Yet the First Minister knows she faces a challenge with regard to the pending public inquiry, for all that she insisted she relishes the prospect. Indeed, she pre-empted that challenge once more with the “candid admission” that her administration had been responsible for lapses and mistakes.

She added, quietly and poignantly, that she would regret those mistakes for the rest of her life. One must presume that, by this, she is referring primarily to the early phase of the virus, to the speedy transfer of elderly and vulnerable patients from hospitals to care homes.

Self-evidently, that will be one of the issues to be examined in any public inquiry, whether Scottish or UK. But what sort of investigation might we expect? They range widely, generally depending upon the initial motivation and the extent of legal representation.

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Let us consider three. I personally covered every single day of the inquiry chaired by Lord Fraser into the rising costs and delays which beset the Holyrood Parliament building.

That was conceded, politically, to take the heat out of public fury over a project which threatened at the time to destabilise devolution in its entirety. The construction of TBB, That Bloody Building, was undermining the very foundations of self-government.

But the inquiry itself was held in check by a key decision, from the chair. Which was that evidence would be led by a single advocate, the estimable John Campbell QC. There would be no cross-examination on behalf of interested parties. Lord Fraser and Mr Campbell would pursue the truth on behalf of taxpayers.

Then we have the inquiry into the Edinburgh trams project. That, too, was designed to assuage public anger. But it turned into a complex contractual battle between competing parties. Set up in June 2014, it has yet to report. The city council is proceeding with an extension to the tram network, without awaiting the inquiry verdict.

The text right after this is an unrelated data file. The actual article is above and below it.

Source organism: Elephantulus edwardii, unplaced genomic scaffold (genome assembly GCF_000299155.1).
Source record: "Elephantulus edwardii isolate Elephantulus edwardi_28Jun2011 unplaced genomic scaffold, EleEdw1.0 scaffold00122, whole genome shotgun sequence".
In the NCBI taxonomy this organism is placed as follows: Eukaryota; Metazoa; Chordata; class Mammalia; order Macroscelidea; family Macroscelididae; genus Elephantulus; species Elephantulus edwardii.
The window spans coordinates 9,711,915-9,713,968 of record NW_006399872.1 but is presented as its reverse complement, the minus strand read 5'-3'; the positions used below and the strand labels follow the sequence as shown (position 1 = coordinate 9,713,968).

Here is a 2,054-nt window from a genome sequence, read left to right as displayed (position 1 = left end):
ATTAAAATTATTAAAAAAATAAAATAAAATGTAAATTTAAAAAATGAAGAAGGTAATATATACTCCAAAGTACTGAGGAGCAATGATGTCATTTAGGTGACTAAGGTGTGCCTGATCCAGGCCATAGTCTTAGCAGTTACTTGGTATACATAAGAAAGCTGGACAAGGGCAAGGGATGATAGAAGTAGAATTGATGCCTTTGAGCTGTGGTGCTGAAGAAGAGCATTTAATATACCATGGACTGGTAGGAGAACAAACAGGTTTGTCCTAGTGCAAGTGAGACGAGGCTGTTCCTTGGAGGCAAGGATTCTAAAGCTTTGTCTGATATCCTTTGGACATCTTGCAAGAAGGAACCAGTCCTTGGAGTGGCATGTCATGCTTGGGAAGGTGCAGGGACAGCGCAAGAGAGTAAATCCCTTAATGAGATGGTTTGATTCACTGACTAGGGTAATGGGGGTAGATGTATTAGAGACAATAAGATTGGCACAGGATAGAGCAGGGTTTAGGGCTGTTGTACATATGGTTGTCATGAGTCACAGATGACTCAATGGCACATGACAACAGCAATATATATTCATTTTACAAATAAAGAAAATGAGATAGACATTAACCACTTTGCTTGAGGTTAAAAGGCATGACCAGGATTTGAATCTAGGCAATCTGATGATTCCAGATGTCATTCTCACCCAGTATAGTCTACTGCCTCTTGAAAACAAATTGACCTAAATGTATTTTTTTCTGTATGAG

Thirdly, let us consider the detailed and thorough investigation into historic incidences of child abuse in care.

With Lady Smith in the chair, the approach here has also been inquisitorial rather than combative. Lawyers for interested parties can submit relevant material to the inquiry’s own counsel. But the focus is strictly, solemnly and rightly on the grim treatment endured by some of Scotland’s children.

The pandemic inquiry may also seek to provide catharsis for those most severely affected. It is motivated perhaps in part by public anger over past events but more, in my view, by public fear; by a desperate determination to prevent repetition.

Nicola Sturgeon has declared her readiness to agree a four-nation inquiry, with a back-up plan for a Scotland-only investigation. Why pan UK? Three reasons: the cross-border issues are similar; some topics like global travel invite UK scrutiny; and a wider inquiry blurs focus and spreads responsibility.

Ms Sturgeon and Mr Johnson may not agree on much. Indeed, they have regularly differed, to a degree, on pandemic action. But they are as one on this.

The inquiry should open only when the virus is subdued. And it should reflect the unique, unprecedented challenges faced by government. On both sides of the border.